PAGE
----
Lucky LUCY...or LARRY?
There are many pathways to the ocean. Mine was via car today. While driving along the beach to do my bird stewarding duties on Huguenot Beach I saw the Park Naturalist surrounded by a small group of folks intently watching as she excavated a turtle nest site. I had to stop and grab my camera just in case. This nest had hatched a few days prior. The Park Naturalist (Shelley) had dug up and excavated nearly all the 116 shell remnants when she felt one lone hatchling that had not made it out. Since it was near the bottom of the nest I called it Lucky Lucy, a baby Loggerhead Turtle.
Finding no more stragglers, we formed a protective ring around the lucky survivor while Shelley took it down to the oceans edge. Its little flippers and feet seemed anxious to head to sea. It paused a moment to imprint the beach in its little brain before taking the plunge. If Lucy is indeed a female, (it could turn out to be a “Larry” instead), maybe in about 35 years it will return to this same beach and hatch another generation. The sex of turtles is determined by the sand temperature. Hotter seasons produce more females, while cooler summers produce more males. It has been a hot summer indeed and probably most of the eggs hatched are female. Loggerheads are named for their huge head and powerful jaws used to eat a variety of crustaceans. In the Southeast US adult Loggerheads average about 250 lbs and grow to be about 36 inches long. Found in the Atlantic, Pacific and Indian Tropic and Sub-Tropic Oceans, it is the most common turtle found in US coastal waters. The hatchlings head out to sea in search of “sargassum” (floating patches of weeds) and feed there until about 10 or 12 years old in this pelagic environment before returning to coastal areas to feed in the benthic zones of bays, rivers and coastal waters. They feed there for about another decade or two before maturing and making their first reproductive migration. A female will return to the beach where it was hatched to lay its eggs. Typical nest may contain up to 120 eggs. Eggs typically hatch in 50-70 days depending on the temperature. They mate (after maturing) about every 2-3 years and can live to be 50 years old or more.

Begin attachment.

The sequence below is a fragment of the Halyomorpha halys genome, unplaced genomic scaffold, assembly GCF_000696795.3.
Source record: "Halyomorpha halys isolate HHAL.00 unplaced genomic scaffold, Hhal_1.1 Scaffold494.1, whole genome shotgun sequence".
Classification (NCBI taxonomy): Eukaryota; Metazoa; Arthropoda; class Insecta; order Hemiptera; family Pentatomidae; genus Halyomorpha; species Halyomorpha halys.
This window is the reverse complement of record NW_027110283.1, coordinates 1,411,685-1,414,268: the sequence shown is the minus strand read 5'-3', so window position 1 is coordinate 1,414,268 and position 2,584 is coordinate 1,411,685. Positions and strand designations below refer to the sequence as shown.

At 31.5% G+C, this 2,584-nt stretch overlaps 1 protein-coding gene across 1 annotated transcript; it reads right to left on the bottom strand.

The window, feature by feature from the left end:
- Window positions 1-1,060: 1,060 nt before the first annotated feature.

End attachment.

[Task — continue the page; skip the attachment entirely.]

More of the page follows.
Lucky Lucy's pathway to the ocean was lead by human hands. I said a prayer for this lucky survivor and hope someday it will indeed return to this beach. Without parents to protect it, life and survival are a daily challenge. If you had two parents that raised you with love, make sure you let them know how lucky you are! Blessings. Harry